"The servant-leader is servant first… It begins with the natural feeling that one wants to serve, to serve first. Then conscious choice brings one to aspire to lead. That person is sharply different from one who is leader first, perhaps because of the need to assuage an unusual power drive or to acquire material possessions… "
"The difference manifests itself in the care taken by the servant-first to make sure that other people’s highest priority needs are being served. The best test, and difficult to administer, is: Do those served grow as persons? Do they, while being served, become healthier, wiser, freer, more autonomous, more likely themselves to become servants? And, what is the effect on the least privileged in society? Will they benefit or at least not be further deprived?"
CSI: What prompted Robert Greenleaf to coin the term back in 1970?
KK: Robert Greenleaf worked for AT&T for 38 years, retiring in 1964. Toward the end of his career at AT&T, he was Director of Management Research, which meant that he was involved in educating and training senior leaders and managers. After retiring, he worked as a consultant and continued to reflect on his experience. He concluded that the power model of leadership that he had seen at AT&T did not work well. There was a better way—servant leadership. He published his essay, “The Servant as Leader,” in 1970. That essay launched the modern servant leadership movement. Hundreds of thousands of people have read the essay and other Greenleaf writings.
CSI: What do other leadership experts think of servant leadership?
KK: Many experts understand the importance of servant leadership. Warren Bennis, Ken Blanchard, Stephen Covey, Max DePree, Joseph Jaworski, Jim Kouzes, Peter Senge, and Margaret Wheatley have all spoken at one of our annual conferences, and they have been very supportive of servant leadership. Other experts describe servant-leaders without using that label. For example, Peter Drucker’s “effective executive” is a servant-leader, as is Jim Collins’s “Level 5” leader.
CSI: How can understanding servant leadership principles help us to better serve our clients?
KK: Servant leadership is effective because it is focused on identifying and meeting the needs of customers or clients as well as the needs of the employees or colleagues who serve them.
One key practice of servant leadership is comprehensive listening—gathering a wide range of in-depth information about customers or clients to make sure the organization understands what people need. It is hard to meet people’s needs if you don’t know what those needs are! Another practice is changing the traditional hierarchical pyramid, so that the chief at the top is not isolated but is part of a team, and people in the organization look out at the customer as well as looking up at their bosses.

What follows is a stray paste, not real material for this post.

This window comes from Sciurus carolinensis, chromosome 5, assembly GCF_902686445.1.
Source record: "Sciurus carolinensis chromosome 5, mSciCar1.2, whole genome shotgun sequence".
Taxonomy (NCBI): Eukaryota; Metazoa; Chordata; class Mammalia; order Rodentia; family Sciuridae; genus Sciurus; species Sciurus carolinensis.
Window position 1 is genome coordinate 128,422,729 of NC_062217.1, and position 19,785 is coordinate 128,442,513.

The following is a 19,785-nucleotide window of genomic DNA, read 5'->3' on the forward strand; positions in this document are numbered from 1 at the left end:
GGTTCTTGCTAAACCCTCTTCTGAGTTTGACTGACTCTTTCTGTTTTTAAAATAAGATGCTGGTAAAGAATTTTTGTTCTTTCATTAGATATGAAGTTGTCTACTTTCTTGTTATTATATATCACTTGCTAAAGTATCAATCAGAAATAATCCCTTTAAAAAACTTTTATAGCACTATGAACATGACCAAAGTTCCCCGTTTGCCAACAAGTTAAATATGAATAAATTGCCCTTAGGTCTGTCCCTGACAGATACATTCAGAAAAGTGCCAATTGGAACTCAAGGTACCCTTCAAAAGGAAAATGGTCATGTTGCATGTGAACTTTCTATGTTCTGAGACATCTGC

Servant-leaders also pay attention to developing their colleagues, coaching instead of controlling, and unleashing the energy and potential of others. They know that when you take care of your colleagues, they will be able to take care of your customers. These and other practices make it possible to provide superlative service to customers and clients.
CSI: Who would you identify as examples of servant leaders?
KK: Servant-leaders can be found in many roles and occupations. There have been many famous servant-leaders, such as Washington, Lincoln, Harriet Tubman, Susan B. Anthony, Albert Schweitzer, Gandhi, Mother Teresa, Cesar Chavez, and Martin Luther King, Jr. Most servant-leaders are only known within their organizations and communities. They are not trying to be famous, they are trying to make a difference—and they do.
Over the years, a number of companies on the Fortune magazine list of “The 100 Best Companies to Work for in America” have implemented servant leadership principles. Those companies include Starbucks, TDIndustries, Southwest Airlines, Synovus Financial, Men’s Wearhouse, and The Container Store.
CSI: How do you and the Center promote servant leadership today?
KK: We promote the understanding and practice of servant leadership through an annual international conference, publications, workshops, newsletters, a speakers bureau, and our website, www.greenleaf.org. We work closely with affiliated organizations in The Netherlands, the United Kingdom, and Singapore, as well as colleagues in other countries throughout the world.
CSI: Thank you Dr. Keith!